Birth Story 2010

Following one topic, childbirth, for an entire year has given me an unusual perspective on what is happening on that front, both here in the United States and also globally.

If you ask me, the newly apparent muscle of the holistic birth community was the most important “birth story” of 2010. One sign of this was the passage of the so-called Midwifery Modernization Act in New York, which eliminated a requirement that midwives obtain a written practice agreement from a physician or hospital to practice in New York State.Pregnant Graffiti

Also, as we just discovered from a new report from the Centers for Disease Control, released last week, birth by Cesarean section reached a new high, 32.9 percent of births in 2009, up from 32.3 in 2008. The steadily rising rate — up every year since 1996, when the rate was 20.7 — has been a major story all year.

That CDC report also showed the birth rate for U.S. teen-agers hit its lowest level last year since records began to be kept seventy years ago — 39.1 births per 1,000 teens, down from 41.5 per 1,000 in 2008. The record low held true for all racial and ethnic groups.

A couple of other big birth stories of 2010, sadly, revolved around the fact that too many mothers are still dying in childbirth.

In March, Amnesty International called out the American childbirth establishment on a rising rate of maternal mortality in a report called “Deadly Delivery: The Maternal Health Care Crisis in the USA.” The human-rights advocacy organization pointed out that while the United States spends more on health care than any other country in the world, “maternal mortality ratios have increased from 6.6 deaths per 100,000 live births in 1987 to 13.3 deaths per 100,000 live births in 2006.”

Many other groups joined in that call for changes to improve birth safety in this country.

Meanwhile, in the developing world, the United Nations’ Millennium Goal 5, which aims to bring down rates of maternal mortality by three-quarters in places like sub-Saharan Africa and Southern Asia, is the subject of much scrutiny, with a major push in some places creating bright spots in what appears to be a generally gloomy picture with just five years to go.

Pregnant Graffiti by Petteri Sulonen / Wikimedia Commons

Channeling the women’s rights movement

Women were thought to be more sensitive and spiritual than men in the mid-19th century, so people weren't completely surprised to discover that spirits nearly always chose women to serve as "mediums" to convey their messages to the world of the living.

The medium was the central figure in the Spiritualist faith. Women didn't choose to be mediums -- the spirits chose them -- and they often found themselves doing things they wouldn't have believed women could or should do.Radical Spirits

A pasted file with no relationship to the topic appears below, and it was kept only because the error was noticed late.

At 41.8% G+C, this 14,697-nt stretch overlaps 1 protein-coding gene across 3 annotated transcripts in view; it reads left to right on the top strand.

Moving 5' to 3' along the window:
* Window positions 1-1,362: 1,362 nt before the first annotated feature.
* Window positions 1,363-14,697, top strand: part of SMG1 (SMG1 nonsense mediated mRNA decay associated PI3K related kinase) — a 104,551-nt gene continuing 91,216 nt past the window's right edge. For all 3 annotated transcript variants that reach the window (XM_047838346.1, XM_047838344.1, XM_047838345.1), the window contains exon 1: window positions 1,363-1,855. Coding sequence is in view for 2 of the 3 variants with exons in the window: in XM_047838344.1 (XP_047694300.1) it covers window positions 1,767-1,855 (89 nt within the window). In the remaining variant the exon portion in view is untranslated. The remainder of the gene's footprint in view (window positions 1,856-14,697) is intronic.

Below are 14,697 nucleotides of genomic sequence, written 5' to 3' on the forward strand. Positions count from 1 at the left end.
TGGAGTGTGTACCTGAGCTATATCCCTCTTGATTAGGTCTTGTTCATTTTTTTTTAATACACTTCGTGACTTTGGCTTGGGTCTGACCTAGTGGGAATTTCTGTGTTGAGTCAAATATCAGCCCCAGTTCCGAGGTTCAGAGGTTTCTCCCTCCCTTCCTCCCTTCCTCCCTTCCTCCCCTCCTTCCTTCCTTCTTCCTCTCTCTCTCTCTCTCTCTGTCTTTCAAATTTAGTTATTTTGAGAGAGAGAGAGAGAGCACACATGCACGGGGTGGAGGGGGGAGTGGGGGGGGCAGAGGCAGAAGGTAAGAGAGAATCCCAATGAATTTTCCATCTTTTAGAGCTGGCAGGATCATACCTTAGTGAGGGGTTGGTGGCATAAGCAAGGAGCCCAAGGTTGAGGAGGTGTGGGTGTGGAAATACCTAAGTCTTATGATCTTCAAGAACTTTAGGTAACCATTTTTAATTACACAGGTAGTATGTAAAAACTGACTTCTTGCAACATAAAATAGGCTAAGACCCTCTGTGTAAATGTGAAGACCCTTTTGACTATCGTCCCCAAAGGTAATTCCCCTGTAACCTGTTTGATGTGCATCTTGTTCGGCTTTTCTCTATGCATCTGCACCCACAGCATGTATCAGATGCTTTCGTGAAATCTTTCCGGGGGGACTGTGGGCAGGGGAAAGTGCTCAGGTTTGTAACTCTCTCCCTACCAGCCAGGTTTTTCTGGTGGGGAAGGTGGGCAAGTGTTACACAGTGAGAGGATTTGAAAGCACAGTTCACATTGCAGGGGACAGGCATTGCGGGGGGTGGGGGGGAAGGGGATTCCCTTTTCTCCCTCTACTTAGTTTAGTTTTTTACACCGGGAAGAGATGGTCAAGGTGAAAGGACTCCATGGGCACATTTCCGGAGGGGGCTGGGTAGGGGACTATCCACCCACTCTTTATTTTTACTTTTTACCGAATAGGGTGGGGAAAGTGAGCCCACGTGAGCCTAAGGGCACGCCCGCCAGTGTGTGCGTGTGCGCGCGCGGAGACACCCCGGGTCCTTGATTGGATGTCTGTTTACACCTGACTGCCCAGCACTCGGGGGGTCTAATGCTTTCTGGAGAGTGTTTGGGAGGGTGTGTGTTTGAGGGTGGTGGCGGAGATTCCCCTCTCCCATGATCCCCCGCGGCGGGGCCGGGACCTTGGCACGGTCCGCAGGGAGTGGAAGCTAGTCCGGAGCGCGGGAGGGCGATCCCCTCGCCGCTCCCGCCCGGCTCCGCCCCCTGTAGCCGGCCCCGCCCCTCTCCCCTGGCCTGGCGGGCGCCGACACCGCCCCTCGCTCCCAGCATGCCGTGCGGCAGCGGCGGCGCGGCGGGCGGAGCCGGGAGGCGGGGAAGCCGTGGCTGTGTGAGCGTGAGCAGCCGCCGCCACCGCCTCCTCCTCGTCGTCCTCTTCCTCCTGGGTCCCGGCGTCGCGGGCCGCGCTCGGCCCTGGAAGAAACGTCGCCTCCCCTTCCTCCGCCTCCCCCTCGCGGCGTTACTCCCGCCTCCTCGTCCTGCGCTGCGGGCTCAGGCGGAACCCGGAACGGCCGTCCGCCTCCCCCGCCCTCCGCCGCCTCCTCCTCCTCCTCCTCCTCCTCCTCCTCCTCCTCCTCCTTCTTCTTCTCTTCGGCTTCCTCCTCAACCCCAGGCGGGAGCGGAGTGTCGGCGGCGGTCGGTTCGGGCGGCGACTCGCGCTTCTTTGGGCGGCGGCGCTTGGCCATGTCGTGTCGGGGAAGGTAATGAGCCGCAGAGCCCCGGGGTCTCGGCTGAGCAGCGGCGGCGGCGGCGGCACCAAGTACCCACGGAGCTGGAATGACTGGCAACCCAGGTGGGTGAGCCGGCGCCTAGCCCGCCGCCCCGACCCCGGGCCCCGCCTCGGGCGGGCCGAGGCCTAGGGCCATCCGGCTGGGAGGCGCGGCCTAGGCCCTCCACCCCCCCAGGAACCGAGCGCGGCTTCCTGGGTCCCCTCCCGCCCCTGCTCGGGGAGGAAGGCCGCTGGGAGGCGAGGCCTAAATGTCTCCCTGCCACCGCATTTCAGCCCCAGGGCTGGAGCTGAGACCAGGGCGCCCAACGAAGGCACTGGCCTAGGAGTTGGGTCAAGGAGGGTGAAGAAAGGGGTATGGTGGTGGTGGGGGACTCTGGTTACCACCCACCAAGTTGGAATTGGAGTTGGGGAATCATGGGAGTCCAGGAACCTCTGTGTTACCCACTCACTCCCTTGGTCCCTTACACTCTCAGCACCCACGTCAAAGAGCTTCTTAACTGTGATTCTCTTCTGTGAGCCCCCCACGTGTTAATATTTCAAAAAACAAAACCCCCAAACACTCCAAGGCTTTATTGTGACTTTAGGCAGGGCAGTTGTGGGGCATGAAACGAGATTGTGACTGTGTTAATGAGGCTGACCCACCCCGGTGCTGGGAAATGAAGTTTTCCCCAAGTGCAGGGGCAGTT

Mediums not only channeled messages from the dead in small seances, but they also stood up in front of large groups and lectured. When they did so, they were in a trance. Nevertheless, some of these "trance speakers" became hugely successful on the lecture circuit, the historian Ann Braude writes in her book, Radical Spirits: Spiritualism and Women's Rights in Nineteenth-Century America.

To close the loop on our discussion of the role Spiritualism played in preparing American women for a public role in American life, women had been making inroads in some religions, but had not served a primary role before Spiritualism, Braude writes. And religion went a long way toward setting the tone in 19th century life.

Spiritualism began to take shape in 1848, the very year, and in the very same area, the Finger Lakes region of New York State -- the so-called "Burned Over District" -- that gave birth to the organized women's rights movement.

"Dissident Quakers" were at the center of both of these radical movements, and considerable overlap ensued. Quaker women already enjoyed more freedom and prestige than women in other religions, but women who were or would become Spiritualists were so aggressive in pushing for a central role for women that they put off even some of their fellow feminists, Braude writes.

None of the women who put together the Seneca Falls Convention believed a woman should preside over such an assembly, for example. So James Mott, Lucretia Mott's husband, was pressed into service as president of the meeting that established the women's rights movement.

However, when the group met again in Rochester two weeks later, a faction of the women, most of whom later became Spiritualists -- notably Amy Post, Rhoda DeGarmo and Sarah Fish -- insisted that a woman should preside. Mott and Elizabeth Cady Stanton "stoutly opposed" the motion as "a most hazardous experiment." They wanted James to head this gathering as well.

The meeting was a contentious one, but in the end, Abigail Bush, a Presbyterian who would become a lifelong Spiritualist, was elected president. The world did not come to an end, and the idea of women as leaders took one step forward.

Thanks to my friend, the historian Rima Lunin Schultz, for putting together a list of books for me about how Americans' ideas about women took shape in the 19th century.

As Women's History Month winds down, you might want to visit Birth Activist's  "Women's History Blog Carnival" about "women who have led the way in birth."